High stakes between rivals Barcelona, Real Madrid

Massive investment from the Middle East and the former Soviet bloc is changing the balance of power in soccer in most of Europe. But not in Spain, where Barcelona and Real Madrid continue to dominate.

One of the world’s strongest rivalries will be on stage when Barcelona hosts Real Madrid Sunday. This is always an intense battle, the rough, no-holds-barred play usually taking a back seat to athleticism and skill.

Barcelona (6-0-0 in La Liga) was favored when the early odds were listed. But that was before Carles Puyol was injured in a Champions League game against Benfica Tuesday. Puyol will be out for two months after dislocating his elbow during Barcelona’s 2-0 victory.

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Barcelona is already playing without central defender Gerard Pique and there were questions about why Puyol was playing with a two-goal lead in the 72d minute of the match at Benfica. Though this seemed like an easy victory, with Barcelona dominating possession, the team’s defensive vulnerabilities were nearly exposed by Benfica. And after Alex Song replaced Puyol, Barcelona appeared even more fragile in the back.

Real Madrid (3-2-1, 10 points) is off to a slow start — the team lost only twice in 38 matches in La Liga last season. But Real Madrid has remained healthy and was off to a successful start in the Champions League before Wednesday’s game against Ajax.

But both Barcelona and Real Madrid have paid a high price for recent success. And, it seems, they have paid it without worrying about accountablility. Spanish clubs have accumulated more than 1 billion euros in debt, most of it attributed to Barcelona and Real Madrid.

With Spain’s economy in crisis, something is not adding up.

UEFA president Michel Platini is attempting to institute financial fair play regulations. But not everyone is paying attention to Platini (all cited contracts in euros):

During the summer transfer period, Barcelona paid 19 million to Arsenal for Song and 14 million to Valencia for Jordi Alba. There was no attempt to balance purchases and sales, except for a 500,000 take from Schalke 04 for Ibrahim Afellay.

It has been business as usual, accounting apparently not taken into consideration.

A year ago, Barcelona grabbed Cesc Fabregas from Arsenal (34 million) and Alexi Sanchez from Udinese (26m), selling Zlatan Ibrahimovic to Milan (24m) and Bojan Krkic to Roma (12m). Two years ago, Barcelona spent 72.5 million, mostly on David Villa (40m) and Javier Mascherano (20m) and transferring players worth 52.7 million.

Ibrahimovic, a 69.5 million Barcelona purchase from Inter in 2009, continues to play a major part in the transfer market. Six clubs have paid 169 million in transfer fees for Ibrahimovic since 2001. In August, Ibrahimovic went from Milan to Paris Saint-Germain for 21 million – a small price to pay for PSG, which shelled out 160 million on six players, including 42 million for Milan defender Thiago Silva.

Meanwhile, Real Madrid made only one offseason purchase – Luka Modric from Tottenham (30m) – selling six players worth 32.5 million. Last year, Real Madrid’s transfer deficit was 47 million, most of it spent on Fabio Coentrao from Benfica (30m). In 2010, Jose Mourinho’s first year as coach, Real Madrid’s transfer deficit was 83 million – it spent 93 million on six players, including Angel Di Maria’s 33-million purchase from Benfica.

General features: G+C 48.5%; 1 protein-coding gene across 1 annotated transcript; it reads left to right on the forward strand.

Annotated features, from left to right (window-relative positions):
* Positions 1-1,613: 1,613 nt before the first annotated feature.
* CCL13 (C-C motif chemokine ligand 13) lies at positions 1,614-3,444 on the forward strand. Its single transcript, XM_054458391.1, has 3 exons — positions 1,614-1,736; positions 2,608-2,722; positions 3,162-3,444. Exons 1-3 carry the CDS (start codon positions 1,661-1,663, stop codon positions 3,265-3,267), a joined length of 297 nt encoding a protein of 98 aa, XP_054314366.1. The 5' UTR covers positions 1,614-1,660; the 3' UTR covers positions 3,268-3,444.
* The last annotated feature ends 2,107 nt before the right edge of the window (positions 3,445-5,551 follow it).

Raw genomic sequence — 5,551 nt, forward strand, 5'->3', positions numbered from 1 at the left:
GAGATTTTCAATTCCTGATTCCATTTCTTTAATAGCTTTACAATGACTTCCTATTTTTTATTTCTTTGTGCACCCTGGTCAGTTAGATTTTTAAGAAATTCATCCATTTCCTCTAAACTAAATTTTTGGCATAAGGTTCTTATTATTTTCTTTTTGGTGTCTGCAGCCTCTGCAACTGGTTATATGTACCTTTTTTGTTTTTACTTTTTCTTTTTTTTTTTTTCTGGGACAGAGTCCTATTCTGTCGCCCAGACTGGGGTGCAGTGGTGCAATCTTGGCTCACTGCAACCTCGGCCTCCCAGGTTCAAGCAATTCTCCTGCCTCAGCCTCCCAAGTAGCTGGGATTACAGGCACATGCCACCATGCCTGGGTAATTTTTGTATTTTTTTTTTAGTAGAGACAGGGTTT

Mourinho has been successful both because of and in spite of his high-spending ways. Upon being named Inter coach in 2009, Mourinho persuaded club president Massimo Moratti to buy Portuguese forward Ricardo Quaresma (24m) and Brazilian midfielder Mancini (13m), neither of whom would play a significant role on the team and were soon discarded.

But Mourinho has been almost parsimonious compared with previous Real Madrid coaches. `

Los Merengues’ transfer deficit the year before Mourinho arrived was 169.9 million. The club brought in Cristiano Ronaldo from Manchester United (94m), Kaka’ from Milan (65m), Xavi Alonso from Liverpool (35.4m), and Karim Benzema from Lyon (35m).

Sides are being taken in the “fair play” debate.

American investors in the Premiership, led by the Glazer family (Manchester United), are seeking monetary controls. Manchester City is among the opposition leaders, who are backed by Fulham’s Mohamed Al-Fayed, who believes the restrictions stifle ambition.

The clash will start playing out next year, when the UEFA plan is supposed to be implemented.

Pallotta learning

Running a soccer club is a hands-on activity, as Celtics owner James Pallotta is finding out with AS Roma. Pallotta, recently named AS Roma president, was scheduled to arrive in Italy Wednesday as the team attempts to recover from a 4-1 loss to Juventus.

After six weeks of Serie A play, Roma is tied for sixth place with eight points. But the Giallorossi have won only once — by forfeit over Cagliari — since Sept. 2. Questions are being raised about the commitment of administrators and the stability of the coaching staff.

Coach Zdenek Zeman’s hard-core training methods and attacking offensive style worked well when he was guiding Pescara in Serie B last season. But Zeman’s methods have not been effective with Roma, so far.

Roma collapsed defensively in the first half against Juventus. Zeman declined to defend Juve playmaker Andrea Pirlo man-to-man — “the only team in Europe not to do so,” according to an Italian publication — and Roma fell behind by three goals after 19 minutes.

Pallotta has attempted to bring continuity and stability to Roma as the club faces a transition. That could prove difficult should Roma fail to win against Atalanta Sunday.